RAN 65/11 22 December 2011
PEN International is deeply concerned that as this year closes, 30 writers are held in Turkish prisons, more than 70 others are on trial, and that there were 25 new arrests in recent days. This, alongside increasing surveillance, is having a chilling effect on writers and raises concerns for the coming year. PEN calls for a halt to the arrests, and the release of writers and journalists who are detained for the legitimate practice of their right to free expression, a right to which Turkey is committed under the United Nations International Covenant on Civil and Political Rights, and the European Convention on Human Rights.
PEN has on its records 30 cases of writers in prison in Turkey, and over 70 more on trial. On 20 December, a further 20 to 25 journalists were arrested. The most widely used legislation in these cases is the Anti Terror Law (ATL), a law that is applied so broadly that crimes of membership or support of “illegal organisations” encompass a wide spread of commentary, ranging from writings on Kurdish issues to allegations of inappropriate links between the police and religious figures. Over the past year, Turkish writers, publishers and journalists have told PEN that surveillance has risen markedly, and this, accompanied by the escalating arrests, has increased anxiety and is having a chilling effect on free expression.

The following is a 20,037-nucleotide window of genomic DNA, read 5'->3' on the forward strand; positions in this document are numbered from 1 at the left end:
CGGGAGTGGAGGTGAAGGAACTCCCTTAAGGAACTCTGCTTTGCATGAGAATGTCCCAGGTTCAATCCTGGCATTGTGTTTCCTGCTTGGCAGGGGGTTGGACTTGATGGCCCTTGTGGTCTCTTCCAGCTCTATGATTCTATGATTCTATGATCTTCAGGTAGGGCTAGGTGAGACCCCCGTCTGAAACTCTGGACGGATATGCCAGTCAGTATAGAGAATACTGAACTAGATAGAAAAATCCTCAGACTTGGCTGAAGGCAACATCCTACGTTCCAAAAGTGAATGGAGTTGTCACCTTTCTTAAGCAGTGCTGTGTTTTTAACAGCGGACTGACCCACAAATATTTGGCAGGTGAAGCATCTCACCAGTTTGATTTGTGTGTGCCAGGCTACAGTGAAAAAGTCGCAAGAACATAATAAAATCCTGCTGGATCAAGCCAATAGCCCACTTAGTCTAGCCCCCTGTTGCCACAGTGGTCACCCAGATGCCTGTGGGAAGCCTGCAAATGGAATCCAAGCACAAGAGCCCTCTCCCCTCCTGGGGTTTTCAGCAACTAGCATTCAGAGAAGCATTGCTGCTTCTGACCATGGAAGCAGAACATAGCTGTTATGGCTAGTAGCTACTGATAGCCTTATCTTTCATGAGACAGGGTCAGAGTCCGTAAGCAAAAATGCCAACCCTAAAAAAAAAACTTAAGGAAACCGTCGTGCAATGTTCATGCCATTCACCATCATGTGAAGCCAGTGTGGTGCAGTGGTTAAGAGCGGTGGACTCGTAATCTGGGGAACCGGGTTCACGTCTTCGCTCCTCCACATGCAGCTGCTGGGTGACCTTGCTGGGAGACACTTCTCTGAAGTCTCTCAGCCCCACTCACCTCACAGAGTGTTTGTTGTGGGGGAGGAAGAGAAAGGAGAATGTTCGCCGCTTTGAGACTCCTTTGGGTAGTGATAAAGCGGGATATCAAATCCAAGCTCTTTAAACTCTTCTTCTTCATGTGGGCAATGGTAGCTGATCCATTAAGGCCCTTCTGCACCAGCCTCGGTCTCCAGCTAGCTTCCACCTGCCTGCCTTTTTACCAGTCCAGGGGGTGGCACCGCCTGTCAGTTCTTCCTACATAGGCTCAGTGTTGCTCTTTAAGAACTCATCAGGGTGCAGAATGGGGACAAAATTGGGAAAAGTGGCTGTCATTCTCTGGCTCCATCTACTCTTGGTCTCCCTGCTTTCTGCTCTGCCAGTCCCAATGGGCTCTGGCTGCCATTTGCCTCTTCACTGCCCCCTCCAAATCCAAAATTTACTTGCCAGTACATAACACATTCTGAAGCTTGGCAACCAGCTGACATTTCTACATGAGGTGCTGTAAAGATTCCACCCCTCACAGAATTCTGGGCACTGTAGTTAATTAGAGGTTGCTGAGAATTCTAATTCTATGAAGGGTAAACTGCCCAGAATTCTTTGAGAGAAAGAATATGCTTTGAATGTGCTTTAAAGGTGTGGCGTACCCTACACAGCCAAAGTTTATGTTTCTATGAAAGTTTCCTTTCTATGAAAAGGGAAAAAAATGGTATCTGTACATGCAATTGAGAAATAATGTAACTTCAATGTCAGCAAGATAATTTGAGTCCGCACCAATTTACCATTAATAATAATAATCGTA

Among the detainees is the well-known publisher Ragip Zarakolu who has campaigned for free expression for decades. He was arrested on 28 October and is facing trial under the ATL for “membership of an illegal organisation”, reportedly for a speech he made to the pro-Kurdish Peace and Democracy Party (BDP) and articles he has written. Taken to prison the same day on similar charges is the respected academic and writer Busra Erslani. She is an expert on constitutional law and had been working with the BDP’s Constitutional Commission at the time of her arrest. Zarakolu’s son, Deniz, also an academic and translator, was arrested two weeks earlier for similar reasons. To read more see PEN alert.
Zarakolu and Ersanli were arrested under what is known as the Democratic Society Congress (Koma Civaken Kurdistan – KCK) operation that has been under way since 2009 and which has led to several hundred, some say over 1,000, arrests and trials. The KCK is seen as the civil/political wing of the outlawed Kurdistan Workers Party (PKK). Among the organisations being linked to the KCK is the BDP despite the fact that 30 of its representatives took their seats in the Turkish parliament on 1 October. Among the early KCK operation arrests was Muharrem Erbey, a lawyer and writer arrested in December 2009 who is still detained, one example of the extremely lengthy pre-trial detentions. On 20 December, there were further arrests under the KCK operation that included around 20 to 25 journalists who were taken from their homes in various cities including Istanbul, Ankara, Izmir and Diyabakir. All are journalists working for various pro-Kurdish newspapers and agencies. It is not clear how many remain detained today, 22 December.